Hero = noun, plural he·roes; for 5 also he·ros.
a person noted for courageous acts or nobility of character:
He became a local hero when he saved the drowning child.
a person who, in the opinion of others, has special achievements, abilities, or personal qualities and is regarded as a role model or ideal:
My older sister is my hero. Entrepreneurs are our modern heroes.
I am thinking of making this a series of blogs about people who have impacted my life either intentionally or without knowing. Some I know, some are strangers; some come to stay for a while, fellow pilgrims sharing their journey with me and vice verse, while others are there for a moment and then gone. But all have changed my life in one way or another, and so I am very grateful for them. And every time I think of them, I am again inspired to press on, to keep going, to remember who I am and why I do what I do. They deserve to be my heroes.
The Old Man with a Young Heart:
I used to see them almost every day, same time, same place unless it was raining. He, a little old man, but pretty fit for his age and his wife, trapped in a wheelchair and dependent on her husband to create for her as much freedom as he possibly could. For weeks I would simply walk past them, maybe say “Good morning,” and then carry on. Invariably, I had a baby, disgruntled, sometimes screaming, who hated the pram with a vengeance, so conversation would be challenging. At least that is my excuse! Until…
In the end I could not resist! I never can! I said hello, and then started a conversation, that ended up with me saying to the old man, “I watch you every day and have figured out that you are amazing, walking your wife down to the beach every day.” To which he replied, “Oh, it’s nothing. The lady is worth it!” At which point, I could feel the tears coming, and moved on quickly.
These are those divine appointments, those God-created encounters with ordinary people, who do extraordinary things and become heroes without realising it, inspiring others to crack on, and press in, however tough it is. And in those moments with these heroes, I find renewed strength, courage and resilience to keep on doing what I do, because whoever it is, and whatever it is I am doing, “they are worth it.”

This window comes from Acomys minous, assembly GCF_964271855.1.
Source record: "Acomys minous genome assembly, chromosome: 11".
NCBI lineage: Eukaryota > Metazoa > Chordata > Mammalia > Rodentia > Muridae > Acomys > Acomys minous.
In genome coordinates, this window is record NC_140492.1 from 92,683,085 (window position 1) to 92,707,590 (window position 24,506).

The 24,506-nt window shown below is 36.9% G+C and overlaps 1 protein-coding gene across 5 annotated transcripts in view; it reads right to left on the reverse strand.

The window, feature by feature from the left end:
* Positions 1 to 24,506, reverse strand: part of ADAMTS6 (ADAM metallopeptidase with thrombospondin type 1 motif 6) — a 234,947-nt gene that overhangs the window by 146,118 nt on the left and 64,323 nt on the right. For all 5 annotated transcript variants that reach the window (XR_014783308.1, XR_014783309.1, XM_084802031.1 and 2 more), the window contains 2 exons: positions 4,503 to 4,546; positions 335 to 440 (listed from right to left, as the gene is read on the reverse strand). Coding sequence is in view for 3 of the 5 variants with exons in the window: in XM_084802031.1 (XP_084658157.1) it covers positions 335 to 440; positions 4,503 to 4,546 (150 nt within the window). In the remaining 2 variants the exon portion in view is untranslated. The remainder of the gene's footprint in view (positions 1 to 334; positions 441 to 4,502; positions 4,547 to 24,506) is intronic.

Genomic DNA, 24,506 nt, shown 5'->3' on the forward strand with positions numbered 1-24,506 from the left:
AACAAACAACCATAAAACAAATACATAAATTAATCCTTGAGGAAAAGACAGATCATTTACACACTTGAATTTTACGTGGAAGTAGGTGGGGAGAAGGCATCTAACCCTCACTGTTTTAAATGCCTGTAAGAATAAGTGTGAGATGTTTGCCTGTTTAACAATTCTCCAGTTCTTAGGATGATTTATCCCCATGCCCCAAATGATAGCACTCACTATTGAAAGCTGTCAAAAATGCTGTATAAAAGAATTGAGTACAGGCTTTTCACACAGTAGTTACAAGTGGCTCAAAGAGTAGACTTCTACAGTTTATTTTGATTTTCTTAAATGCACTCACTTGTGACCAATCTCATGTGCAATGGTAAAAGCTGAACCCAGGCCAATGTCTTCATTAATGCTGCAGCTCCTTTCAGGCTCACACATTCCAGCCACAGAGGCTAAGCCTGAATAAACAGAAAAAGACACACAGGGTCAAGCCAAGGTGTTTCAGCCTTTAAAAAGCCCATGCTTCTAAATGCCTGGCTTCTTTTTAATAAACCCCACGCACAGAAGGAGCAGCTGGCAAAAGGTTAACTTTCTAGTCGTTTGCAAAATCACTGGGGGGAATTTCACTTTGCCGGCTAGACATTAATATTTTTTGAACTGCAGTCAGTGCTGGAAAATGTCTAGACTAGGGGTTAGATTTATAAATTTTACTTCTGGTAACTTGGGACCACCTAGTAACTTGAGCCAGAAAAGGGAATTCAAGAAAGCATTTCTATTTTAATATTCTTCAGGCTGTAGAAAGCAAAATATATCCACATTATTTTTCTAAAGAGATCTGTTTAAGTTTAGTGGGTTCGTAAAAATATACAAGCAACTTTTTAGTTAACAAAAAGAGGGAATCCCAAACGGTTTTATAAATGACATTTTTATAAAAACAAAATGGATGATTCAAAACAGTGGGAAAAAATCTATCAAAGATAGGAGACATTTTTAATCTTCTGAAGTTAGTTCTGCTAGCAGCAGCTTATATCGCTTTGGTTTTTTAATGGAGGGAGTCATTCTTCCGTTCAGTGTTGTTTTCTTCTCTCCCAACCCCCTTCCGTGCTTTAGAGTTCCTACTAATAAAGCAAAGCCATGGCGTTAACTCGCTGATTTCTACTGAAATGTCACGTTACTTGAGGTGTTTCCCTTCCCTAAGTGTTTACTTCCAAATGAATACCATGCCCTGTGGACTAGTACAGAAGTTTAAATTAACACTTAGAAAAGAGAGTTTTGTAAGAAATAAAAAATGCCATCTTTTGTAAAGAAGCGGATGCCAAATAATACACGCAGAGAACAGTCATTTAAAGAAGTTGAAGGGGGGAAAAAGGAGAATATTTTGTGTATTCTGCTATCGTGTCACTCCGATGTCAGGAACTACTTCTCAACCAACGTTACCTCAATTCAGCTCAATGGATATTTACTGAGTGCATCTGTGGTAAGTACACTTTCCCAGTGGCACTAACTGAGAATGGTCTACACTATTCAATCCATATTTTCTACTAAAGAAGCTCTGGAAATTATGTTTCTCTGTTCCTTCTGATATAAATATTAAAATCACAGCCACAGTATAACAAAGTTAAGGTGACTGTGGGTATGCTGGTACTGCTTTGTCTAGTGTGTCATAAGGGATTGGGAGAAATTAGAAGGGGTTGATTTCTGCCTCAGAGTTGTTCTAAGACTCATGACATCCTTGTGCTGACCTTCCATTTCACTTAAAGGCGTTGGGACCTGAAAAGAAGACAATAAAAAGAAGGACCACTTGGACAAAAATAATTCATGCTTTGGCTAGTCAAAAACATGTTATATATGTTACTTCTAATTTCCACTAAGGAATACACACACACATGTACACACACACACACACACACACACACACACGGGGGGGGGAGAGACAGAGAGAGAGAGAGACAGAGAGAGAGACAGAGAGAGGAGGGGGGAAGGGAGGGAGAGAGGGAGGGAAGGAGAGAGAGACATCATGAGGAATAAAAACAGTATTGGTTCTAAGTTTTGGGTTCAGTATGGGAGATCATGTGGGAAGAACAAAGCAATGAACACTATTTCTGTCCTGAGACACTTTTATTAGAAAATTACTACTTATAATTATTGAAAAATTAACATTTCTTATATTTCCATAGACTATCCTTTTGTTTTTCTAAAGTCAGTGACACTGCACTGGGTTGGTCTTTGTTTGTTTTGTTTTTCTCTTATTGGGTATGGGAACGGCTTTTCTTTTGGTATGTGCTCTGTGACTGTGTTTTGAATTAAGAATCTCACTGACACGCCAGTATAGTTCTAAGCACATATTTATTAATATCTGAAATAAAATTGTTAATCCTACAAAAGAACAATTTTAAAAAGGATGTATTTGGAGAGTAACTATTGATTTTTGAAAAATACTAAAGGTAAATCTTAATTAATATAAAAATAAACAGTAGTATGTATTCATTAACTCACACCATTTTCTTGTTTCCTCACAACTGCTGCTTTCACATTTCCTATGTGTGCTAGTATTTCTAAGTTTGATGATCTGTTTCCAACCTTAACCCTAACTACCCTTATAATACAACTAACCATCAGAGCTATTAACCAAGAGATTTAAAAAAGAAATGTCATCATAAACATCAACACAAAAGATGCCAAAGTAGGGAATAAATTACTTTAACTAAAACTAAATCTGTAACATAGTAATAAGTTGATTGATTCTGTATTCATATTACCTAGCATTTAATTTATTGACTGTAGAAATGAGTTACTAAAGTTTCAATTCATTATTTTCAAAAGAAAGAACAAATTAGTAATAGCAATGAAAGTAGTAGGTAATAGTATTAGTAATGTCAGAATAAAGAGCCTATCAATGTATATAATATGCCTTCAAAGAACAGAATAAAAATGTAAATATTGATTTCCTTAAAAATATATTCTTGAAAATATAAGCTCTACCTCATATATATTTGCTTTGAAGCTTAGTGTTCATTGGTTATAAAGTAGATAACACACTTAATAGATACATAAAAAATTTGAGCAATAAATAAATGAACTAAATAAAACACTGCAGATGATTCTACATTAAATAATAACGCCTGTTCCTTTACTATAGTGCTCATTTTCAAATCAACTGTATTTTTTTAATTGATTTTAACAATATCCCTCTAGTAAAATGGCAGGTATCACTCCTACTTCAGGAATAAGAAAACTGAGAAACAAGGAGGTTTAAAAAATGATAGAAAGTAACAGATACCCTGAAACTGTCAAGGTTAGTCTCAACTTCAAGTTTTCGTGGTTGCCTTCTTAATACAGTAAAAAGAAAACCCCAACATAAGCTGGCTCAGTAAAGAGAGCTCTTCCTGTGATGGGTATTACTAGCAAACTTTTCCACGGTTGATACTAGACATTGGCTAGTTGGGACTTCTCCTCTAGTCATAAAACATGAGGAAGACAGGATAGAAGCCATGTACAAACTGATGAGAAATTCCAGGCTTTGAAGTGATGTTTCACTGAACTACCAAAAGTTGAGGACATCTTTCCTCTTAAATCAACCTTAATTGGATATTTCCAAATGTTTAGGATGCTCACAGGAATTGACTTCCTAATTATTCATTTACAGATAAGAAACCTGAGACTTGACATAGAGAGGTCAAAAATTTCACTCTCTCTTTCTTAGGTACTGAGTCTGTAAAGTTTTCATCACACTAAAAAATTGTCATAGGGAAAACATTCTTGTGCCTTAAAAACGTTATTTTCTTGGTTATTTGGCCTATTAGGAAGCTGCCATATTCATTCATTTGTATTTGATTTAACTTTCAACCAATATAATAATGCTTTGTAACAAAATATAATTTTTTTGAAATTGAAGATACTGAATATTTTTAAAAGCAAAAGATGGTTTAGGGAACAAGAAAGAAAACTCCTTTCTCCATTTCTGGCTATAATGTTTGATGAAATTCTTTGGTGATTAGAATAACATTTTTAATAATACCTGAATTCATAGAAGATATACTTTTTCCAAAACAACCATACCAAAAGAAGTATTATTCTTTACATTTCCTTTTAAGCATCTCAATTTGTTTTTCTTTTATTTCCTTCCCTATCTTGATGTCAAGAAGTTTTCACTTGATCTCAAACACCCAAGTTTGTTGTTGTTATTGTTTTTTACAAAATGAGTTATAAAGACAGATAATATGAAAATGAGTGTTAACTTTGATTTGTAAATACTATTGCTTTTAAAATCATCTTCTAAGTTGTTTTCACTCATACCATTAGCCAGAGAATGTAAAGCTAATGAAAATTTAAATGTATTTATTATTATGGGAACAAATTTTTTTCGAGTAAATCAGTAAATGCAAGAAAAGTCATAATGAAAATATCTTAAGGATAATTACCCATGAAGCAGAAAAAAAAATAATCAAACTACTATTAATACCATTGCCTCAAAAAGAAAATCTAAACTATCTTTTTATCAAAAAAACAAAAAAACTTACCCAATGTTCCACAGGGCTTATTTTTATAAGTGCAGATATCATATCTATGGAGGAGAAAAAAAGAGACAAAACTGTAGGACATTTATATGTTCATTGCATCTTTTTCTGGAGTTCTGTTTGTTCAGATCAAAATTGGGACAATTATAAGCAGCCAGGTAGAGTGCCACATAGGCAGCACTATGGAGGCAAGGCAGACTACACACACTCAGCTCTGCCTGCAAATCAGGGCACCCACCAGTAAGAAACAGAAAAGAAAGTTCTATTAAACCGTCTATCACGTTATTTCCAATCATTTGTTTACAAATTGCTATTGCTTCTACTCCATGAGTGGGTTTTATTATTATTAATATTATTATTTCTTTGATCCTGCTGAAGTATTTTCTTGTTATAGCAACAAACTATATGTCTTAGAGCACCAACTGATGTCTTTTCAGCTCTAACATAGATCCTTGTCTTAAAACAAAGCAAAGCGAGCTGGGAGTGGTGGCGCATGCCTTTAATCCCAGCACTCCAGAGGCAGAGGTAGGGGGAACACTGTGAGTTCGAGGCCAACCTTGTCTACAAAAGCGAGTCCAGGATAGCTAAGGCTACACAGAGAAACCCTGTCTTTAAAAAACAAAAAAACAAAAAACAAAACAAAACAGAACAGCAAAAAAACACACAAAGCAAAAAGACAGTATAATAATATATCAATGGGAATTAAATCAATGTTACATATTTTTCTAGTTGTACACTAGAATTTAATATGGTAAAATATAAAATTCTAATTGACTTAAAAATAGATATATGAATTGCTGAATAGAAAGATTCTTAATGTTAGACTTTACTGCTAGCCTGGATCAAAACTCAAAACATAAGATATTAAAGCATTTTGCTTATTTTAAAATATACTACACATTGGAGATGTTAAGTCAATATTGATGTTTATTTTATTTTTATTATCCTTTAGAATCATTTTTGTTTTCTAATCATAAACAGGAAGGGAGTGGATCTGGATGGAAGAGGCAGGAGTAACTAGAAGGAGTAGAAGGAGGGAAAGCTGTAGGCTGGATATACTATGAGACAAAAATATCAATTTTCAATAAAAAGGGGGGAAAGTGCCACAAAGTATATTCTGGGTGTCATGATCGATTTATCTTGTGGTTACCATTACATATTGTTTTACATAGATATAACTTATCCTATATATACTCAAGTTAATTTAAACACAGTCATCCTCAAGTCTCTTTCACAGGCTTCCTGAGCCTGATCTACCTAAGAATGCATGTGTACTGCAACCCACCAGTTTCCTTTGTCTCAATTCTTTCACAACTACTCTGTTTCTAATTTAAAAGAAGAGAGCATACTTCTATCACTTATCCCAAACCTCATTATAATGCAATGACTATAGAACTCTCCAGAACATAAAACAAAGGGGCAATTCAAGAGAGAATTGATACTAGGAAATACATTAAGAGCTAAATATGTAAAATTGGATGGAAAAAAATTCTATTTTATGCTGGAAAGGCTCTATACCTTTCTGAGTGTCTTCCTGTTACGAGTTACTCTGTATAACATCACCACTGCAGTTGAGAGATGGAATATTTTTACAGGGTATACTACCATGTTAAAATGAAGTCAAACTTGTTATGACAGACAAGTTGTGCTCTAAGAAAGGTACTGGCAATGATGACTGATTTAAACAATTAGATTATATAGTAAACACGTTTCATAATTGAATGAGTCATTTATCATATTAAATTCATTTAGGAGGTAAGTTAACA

The Bible talks about us all being made in the image of God. Now that can mean a whole range of things, depending on your theological position, the journey you have been on and the kind of person you are. But, at the very least, it means that you are “worth it.” It places within each person living today an intrinsic value based on nothing other than you are alive and breathing and made in the image of God.
And for me, living in this moment and enjoying it, this intrinsic value must, by definition, impact the way I am living now, what I am doing and why I am doing it, how I relate to God – my Papa – and how I relate to the next one. For the most part, the next one for me is the little one in our care today; it is the birth parents with all their pain and darkness and wounds and their inability to care for their little ones; it is the social workers and other professionals, most of whom try to do the best they can while working in a broken and malnourished system. And all of them are worth my best efforts to be like my Papa, just because they are, made in the image of God. And, of course, it means those who are always my next ones – my wife, my own kids, my wider family, and my church family – they are all worth it.
And so, when I look back at where I started, admiring a little old man pushing his disabled wife down the beach because she is worth it, I am inspired to just maybe, be a hero and an inspiration to somebody else.